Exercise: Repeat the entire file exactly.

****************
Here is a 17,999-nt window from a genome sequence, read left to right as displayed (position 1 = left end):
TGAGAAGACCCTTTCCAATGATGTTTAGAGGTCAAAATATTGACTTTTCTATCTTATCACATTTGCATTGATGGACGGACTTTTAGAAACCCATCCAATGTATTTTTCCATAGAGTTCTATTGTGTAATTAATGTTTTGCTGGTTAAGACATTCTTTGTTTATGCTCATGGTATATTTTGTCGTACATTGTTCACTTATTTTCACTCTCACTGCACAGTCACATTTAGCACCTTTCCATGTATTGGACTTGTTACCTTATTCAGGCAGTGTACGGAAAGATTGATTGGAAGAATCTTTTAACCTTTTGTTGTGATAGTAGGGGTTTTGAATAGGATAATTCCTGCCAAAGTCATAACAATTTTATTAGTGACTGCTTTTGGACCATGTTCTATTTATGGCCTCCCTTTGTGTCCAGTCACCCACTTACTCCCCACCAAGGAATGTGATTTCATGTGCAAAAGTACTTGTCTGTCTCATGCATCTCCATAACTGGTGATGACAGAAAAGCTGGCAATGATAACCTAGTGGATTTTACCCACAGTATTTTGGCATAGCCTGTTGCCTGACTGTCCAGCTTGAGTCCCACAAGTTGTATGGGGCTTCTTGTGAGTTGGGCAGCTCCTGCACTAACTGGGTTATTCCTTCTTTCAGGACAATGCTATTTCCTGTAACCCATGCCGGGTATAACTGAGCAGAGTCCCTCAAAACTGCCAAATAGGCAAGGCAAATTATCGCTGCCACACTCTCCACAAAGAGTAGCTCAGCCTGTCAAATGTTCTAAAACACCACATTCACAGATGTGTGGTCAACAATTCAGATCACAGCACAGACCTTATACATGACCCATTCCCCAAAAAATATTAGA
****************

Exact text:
Here is a 17,999-nt window from a genome sequence, read left to right as displayed (position 1 = left end):
TGAGAAGACCCTTTCCAATGATGTTTAGAGGTCAAAATATTGACTTTTCTATCTTATCACATTTGCATTGATGGACGGACTTTTAGAAACCCATCCAATGTATTTTTCCATAGAGTTCTATTGTGTAATTAATGTTTTGCTGGTTAAGACATTCTTTGTTTATGCTCATGGTATATTTTGTCGTACATTGTTCACTTATTTTCACTCTCACTGCACAGTCACATTTAGCACCTTTCCATGTATTGGACTTGTTACCTTATTCAGGCAGTGTACGGAAAGATTGATTGGAAGAATCTTTTAACCTTTTGTTGTGATAGTAGGGGTTTTGAATAGGATAATTCCTGCCAAAGTCATAACAATTTTATTAGTGACTGCTTTTGGACCATGTTCTATTTATGGCCTCCCTTTGTGTCCAGTCACCCACTTACTCCCCACCAAGGAATGTGATTTCATGTGCAAAAGTACTTGTCTGTCTCATGCATCTCCATAACTGGTGATGACAGAAAAGCTGGCAATGATAACCTAGTGGATTTTACCCACAGTATTTTGGCATAGCCTGTTGCCTGACTGTCCAGCTTGAGTCCCACAAGTTGTATGGGGCTTCTTGTGAGTTGGGCAGCTCCTGCACTAACTGGGTTATTCCTTCTTTCAGGACAATGCTATTTCCTGTAACCCATGCCGGGTATAACTGAGCAGAGTCCCTCAAAACTGCCAAATAGGCAAGGCAAATTATCGCTGCCACACTCTCCACAAAGAGTAGCTCAGCCTGTCAAATGTTCTAAAACACCACATTCACAGATGTGTGGTCAACAATTCAGATCACAGCACAGACCTTATACATGACCCATTCCCCAAAAAATATTAGA